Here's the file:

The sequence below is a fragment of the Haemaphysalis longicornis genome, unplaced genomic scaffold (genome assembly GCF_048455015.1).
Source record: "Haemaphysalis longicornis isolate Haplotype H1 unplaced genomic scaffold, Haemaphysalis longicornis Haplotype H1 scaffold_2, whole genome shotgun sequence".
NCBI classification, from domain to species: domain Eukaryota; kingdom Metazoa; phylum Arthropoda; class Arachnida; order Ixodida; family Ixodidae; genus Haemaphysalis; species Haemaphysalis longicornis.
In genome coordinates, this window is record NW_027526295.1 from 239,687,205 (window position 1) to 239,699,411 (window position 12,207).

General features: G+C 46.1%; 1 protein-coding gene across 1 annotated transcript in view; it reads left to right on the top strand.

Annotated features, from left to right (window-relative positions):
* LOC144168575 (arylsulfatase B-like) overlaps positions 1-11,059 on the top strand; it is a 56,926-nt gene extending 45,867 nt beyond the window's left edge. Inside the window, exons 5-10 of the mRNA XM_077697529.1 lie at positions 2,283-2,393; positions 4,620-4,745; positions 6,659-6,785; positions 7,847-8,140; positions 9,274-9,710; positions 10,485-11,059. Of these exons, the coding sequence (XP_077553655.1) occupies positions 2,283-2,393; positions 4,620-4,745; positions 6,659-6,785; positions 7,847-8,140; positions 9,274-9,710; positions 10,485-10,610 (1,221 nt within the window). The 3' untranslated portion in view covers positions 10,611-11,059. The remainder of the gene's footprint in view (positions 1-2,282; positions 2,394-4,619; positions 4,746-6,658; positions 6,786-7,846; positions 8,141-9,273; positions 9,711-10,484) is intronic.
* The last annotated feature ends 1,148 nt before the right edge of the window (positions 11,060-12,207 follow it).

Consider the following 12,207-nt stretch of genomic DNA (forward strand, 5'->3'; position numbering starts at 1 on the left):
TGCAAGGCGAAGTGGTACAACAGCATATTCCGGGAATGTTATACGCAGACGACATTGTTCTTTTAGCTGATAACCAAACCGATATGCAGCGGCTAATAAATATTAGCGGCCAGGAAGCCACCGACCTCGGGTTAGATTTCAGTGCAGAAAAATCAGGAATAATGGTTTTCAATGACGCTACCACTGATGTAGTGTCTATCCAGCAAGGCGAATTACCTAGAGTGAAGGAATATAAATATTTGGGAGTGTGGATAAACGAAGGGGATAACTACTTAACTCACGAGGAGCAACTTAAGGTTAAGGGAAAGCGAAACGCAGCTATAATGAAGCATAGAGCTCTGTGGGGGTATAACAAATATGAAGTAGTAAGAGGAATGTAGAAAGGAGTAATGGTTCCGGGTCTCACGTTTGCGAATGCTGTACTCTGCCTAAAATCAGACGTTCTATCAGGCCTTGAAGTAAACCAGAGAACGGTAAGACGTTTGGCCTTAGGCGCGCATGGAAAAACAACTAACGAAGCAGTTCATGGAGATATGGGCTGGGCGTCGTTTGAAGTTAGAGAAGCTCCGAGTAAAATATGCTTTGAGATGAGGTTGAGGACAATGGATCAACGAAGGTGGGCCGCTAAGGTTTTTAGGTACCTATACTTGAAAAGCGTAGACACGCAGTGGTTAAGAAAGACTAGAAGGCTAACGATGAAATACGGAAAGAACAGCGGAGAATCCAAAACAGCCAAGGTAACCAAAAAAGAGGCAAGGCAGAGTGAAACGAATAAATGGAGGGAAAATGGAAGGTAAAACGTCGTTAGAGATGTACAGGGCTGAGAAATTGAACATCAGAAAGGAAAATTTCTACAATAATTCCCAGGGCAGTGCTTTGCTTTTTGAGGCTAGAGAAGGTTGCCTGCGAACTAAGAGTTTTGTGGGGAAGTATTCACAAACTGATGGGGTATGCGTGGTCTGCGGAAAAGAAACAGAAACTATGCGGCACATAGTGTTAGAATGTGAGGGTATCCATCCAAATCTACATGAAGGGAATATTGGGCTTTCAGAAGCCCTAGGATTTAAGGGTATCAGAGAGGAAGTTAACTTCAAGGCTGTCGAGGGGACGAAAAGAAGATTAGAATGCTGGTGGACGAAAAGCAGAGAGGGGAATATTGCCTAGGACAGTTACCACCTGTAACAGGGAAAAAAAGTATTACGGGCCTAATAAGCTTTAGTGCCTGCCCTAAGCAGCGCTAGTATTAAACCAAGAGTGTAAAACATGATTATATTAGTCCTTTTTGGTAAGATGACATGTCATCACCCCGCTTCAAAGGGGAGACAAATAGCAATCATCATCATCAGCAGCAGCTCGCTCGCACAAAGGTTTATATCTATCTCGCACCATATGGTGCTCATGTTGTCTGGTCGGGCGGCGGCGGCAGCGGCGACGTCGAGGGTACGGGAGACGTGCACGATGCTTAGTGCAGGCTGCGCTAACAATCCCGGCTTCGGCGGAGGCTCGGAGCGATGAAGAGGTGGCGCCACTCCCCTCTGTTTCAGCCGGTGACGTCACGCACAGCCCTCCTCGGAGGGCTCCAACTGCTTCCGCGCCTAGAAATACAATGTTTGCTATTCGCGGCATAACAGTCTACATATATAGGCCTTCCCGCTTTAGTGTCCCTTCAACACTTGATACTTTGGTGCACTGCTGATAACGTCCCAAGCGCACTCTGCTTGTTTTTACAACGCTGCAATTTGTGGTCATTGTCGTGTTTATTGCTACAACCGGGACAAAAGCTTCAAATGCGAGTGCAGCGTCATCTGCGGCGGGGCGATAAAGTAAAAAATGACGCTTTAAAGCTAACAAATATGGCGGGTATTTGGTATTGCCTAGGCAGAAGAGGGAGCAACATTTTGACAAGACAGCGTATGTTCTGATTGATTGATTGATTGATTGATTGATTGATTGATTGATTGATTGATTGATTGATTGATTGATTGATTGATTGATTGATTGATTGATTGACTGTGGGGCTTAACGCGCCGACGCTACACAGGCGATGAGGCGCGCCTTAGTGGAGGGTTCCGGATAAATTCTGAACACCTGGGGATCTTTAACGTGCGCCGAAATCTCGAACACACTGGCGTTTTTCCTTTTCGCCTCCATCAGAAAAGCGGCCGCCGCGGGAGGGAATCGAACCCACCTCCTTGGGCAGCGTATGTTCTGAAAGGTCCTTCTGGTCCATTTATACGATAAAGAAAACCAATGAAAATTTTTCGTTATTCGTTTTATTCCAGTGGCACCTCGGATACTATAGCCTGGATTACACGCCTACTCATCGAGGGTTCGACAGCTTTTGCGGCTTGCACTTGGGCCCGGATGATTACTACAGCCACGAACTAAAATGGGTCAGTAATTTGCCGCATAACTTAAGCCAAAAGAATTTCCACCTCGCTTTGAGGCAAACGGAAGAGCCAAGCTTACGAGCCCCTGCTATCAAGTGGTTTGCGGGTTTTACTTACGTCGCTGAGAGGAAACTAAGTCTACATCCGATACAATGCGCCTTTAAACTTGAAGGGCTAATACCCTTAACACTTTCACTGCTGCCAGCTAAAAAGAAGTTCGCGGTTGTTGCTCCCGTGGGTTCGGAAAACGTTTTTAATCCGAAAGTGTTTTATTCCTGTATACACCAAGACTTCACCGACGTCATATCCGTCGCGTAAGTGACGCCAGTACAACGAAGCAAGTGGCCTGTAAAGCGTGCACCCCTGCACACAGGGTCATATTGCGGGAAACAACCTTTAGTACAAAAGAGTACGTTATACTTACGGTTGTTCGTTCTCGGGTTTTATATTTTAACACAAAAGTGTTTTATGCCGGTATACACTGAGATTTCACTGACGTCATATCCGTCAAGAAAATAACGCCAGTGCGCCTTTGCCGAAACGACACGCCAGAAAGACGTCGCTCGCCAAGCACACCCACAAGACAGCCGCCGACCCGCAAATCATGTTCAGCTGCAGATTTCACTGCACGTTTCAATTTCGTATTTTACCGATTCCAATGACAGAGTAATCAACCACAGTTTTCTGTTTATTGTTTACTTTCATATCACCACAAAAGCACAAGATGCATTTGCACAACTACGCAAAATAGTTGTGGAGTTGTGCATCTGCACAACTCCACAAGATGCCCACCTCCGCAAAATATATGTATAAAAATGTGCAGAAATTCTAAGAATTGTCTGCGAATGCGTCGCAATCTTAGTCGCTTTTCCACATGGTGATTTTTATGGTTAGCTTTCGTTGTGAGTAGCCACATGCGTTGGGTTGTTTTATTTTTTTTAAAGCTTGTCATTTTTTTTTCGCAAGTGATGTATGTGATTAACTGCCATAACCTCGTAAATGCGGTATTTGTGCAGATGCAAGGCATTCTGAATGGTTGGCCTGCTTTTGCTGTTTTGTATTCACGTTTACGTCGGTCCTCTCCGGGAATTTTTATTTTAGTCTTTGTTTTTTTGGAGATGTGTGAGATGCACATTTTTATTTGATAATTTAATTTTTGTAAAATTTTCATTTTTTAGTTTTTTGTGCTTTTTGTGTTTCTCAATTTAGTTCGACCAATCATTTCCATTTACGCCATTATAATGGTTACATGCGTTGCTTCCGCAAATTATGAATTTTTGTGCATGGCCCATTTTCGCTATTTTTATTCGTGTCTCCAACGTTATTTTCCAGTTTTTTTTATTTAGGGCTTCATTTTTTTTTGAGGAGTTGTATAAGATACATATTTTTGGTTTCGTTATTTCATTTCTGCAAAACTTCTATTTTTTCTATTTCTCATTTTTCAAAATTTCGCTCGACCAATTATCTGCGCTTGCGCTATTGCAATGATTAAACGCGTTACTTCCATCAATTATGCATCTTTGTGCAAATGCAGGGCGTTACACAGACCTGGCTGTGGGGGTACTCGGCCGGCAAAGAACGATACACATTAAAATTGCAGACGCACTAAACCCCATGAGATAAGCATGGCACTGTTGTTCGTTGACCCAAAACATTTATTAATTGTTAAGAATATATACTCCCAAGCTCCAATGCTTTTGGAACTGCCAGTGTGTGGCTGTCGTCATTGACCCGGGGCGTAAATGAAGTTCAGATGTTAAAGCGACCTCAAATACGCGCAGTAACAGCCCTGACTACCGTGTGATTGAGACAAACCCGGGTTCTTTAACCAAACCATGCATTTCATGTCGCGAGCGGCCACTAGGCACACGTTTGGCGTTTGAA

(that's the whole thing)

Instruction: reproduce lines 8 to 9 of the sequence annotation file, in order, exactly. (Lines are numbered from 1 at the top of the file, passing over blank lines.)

* The last annotated feature ends 1,148 nt before the right edge of the window (positions 11,060-12,207 follow it).

Consider the following 12,207-nt stretch of genomic DNA (forward strand, 5'->3'; position numbering starts at 1 on the left):